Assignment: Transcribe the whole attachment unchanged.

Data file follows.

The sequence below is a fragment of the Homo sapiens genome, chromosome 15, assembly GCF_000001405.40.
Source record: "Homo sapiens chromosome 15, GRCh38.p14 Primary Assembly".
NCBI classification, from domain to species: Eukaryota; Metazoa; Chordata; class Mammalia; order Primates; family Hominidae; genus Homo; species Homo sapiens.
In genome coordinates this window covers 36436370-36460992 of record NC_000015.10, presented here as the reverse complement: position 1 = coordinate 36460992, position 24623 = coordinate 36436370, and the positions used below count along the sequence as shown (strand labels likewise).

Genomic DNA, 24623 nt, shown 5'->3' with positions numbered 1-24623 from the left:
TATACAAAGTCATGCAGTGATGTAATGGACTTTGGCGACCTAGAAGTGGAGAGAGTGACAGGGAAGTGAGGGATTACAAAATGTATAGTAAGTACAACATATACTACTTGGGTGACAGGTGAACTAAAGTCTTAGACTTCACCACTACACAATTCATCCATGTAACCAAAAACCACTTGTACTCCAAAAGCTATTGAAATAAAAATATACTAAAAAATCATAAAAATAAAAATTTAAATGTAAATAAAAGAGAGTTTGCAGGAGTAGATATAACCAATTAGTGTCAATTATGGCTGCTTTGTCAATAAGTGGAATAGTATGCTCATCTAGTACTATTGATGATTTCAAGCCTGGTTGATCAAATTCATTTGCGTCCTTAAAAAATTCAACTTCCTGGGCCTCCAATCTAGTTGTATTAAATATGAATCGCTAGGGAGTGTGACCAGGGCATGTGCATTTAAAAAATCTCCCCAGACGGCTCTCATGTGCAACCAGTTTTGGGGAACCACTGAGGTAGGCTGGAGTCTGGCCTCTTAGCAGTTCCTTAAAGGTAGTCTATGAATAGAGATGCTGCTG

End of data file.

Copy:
The sequence below is a fragment of the Homo sapiens genome, chromosome 15, assembly GCF_000001405.40.
Source record: "Homo sapiens chromosome 15, GRCh38.p14 Primary Assembly".
NCBI classification, from domain to species: Eukaryota; Metazoa; Chordata; class Mammalia; order Primates; family Hominidae; genus Homo; species Homo sapiens.
In genome coordinates this window covers 36436370-36460992 of record NC_000015.10, presented here as the reverse complement: position 1 = coordinate 36460992, position 24623 = coordinate 36436370, and the positions used below count along the sequence as shown (strand labels likewise).

Genomic DNA, 24623 nt, shown 5'->3' with positions numbered 1-24623 from the left:
TATACAAAGTCATGCAGTGATGTAATGGACTTTGGCGACCTAGAAGTGGAGAGAGTGACAGGGAAGTGAGGGATTACAAAATGTATAGTAAGTACAACATATACTACTTGGGTGACAGGTGAACTAAAGTCTTAGACTTCACCACTACACAATTCATCCATGTAACCAAAAACCACTTGTACTCCAAAAGCTATTGAAATAAAAATATACTAAAAAATCATAAAAATAAAAATTTAAATGTAAATAAAAGAGAGTTTGCAGGAGTAGATATAACCAATTAGTGTCAATTATGGCTGCTTTGTCAATAAGTGGAATAGTATGCTCATCTAGTACTATTGATGATTTCAAGCCTGGTTGATCAAATTCATTTGCGTCCTTAAAAAATTCAACTTCCTGGGCCTCCAATCTAGTTGTATTAAATATGAATCGCTAGGGAGTGTGACCAGGGCATGTGCATTTAAAAAATCTCCCCAGACGGCTCTCATGTGCAACCAGTTTTGGGGAACCACTGAGGTAGGCTGGAGTCTGGCCTCTTAGCAGTTCCTTAAAGGTAGTCTATGAATAGAGATGCTGCTG